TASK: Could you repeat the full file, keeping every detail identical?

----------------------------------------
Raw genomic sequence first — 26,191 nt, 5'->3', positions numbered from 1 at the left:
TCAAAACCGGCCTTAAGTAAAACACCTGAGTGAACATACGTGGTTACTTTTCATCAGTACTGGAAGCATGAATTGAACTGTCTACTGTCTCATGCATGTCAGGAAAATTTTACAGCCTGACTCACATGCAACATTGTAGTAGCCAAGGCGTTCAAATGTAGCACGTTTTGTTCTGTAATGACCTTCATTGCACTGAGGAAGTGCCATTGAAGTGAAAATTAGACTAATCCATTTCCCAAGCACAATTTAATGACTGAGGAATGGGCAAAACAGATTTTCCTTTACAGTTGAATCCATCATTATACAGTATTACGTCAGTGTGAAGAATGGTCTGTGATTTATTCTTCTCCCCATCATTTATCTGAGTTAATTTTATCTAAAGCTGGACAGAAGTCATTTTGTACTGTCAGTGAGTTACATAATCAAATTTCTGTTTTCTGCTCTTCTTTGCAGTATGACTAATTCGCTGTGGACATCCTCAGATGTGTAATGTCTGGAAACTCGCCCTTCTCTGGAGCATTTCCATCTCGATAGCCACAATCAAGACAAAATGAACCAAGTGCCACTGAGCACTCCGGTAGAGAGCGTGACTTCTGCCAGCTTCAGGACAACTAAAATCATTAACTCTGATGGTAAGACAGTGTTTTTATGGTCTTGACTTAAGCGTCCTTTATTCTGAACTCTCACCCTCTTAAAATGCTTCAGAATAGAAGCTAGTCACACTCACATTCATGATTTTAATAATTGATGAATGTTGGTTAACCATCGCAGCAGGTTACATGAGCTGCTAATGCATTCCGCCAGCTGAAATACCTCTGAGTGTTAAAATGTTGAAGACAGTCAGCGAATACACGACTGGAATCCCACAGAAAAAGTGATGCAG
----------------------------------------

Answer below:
Raw genomic sequence first — 26,191 nt, 5'->3', positions numbered from 1 at the left:
TCAAAACCGGCCTTAAGTAAAACACCTGAGTGAACATACGTGGTTACTTTTCATCAGTACTGGAAGCATGAATTGAACTGTCTACTGTCTCATGCATGTCAGGAAAATTTTACAGCCTGACTCACATGCAACATTGTAGTAGCCAAGGCGTTCAAATGTAGCACGTTTTGTTCTGTAATGACCTTCATTGCACTGAGGAAGTGCCATTGAAGTGAAAATTAGACTAATCCATTTCCCAAGCACAATTTAATGACTGAGGAATGGGCAAAACAGATTTTCCTTTACAGTTGAATCCATCATTATACAGTATTACGTCAGTGTGAAGAATGGTCTGTGATTTATTCTTCTCCCCATCATTTATCTGAGTTAATTTTATCTAAAGCTGGACAGAAGTCATTTTGTACTGTCAGTGAGTTACATAATCAAATTTCTGTTTTCTGCTCTTCTTTGCAGTATGACTAATTCGCTGTGGACATCCTCAGATGTGTAATGTCTGGAAACTCGCCCTTCTCTGGAGCATTTCCATCTCGATAGCCACAATCAAGACAAAATGAACCAAGTGCCACTGAGCACTCCGGTAGAGAGCGTGACTTCTGCCAGCTTCAGGACAACTAAAATCATTAACTCTGATGGTAAGACAGTGTTTTTATGGTCTTGACTTAAGCGTCCTTTATTCTGAACTCTCACCCTCTTAAAATGCTTCAGAATAGAAGCTAGTCACACTCACATTCATGATTTTAATAATTGATGAATGTTGGTTAACCATCGCAGCAGGTTACATGAGCTGCTAATGCATTCCGCCAGCTGAAATACCTCTGAGTGTTAAAATGTTGAAGACAGTCAGCGAATACACGACTGGAATCCCACAGAAAAAGTGATGCAG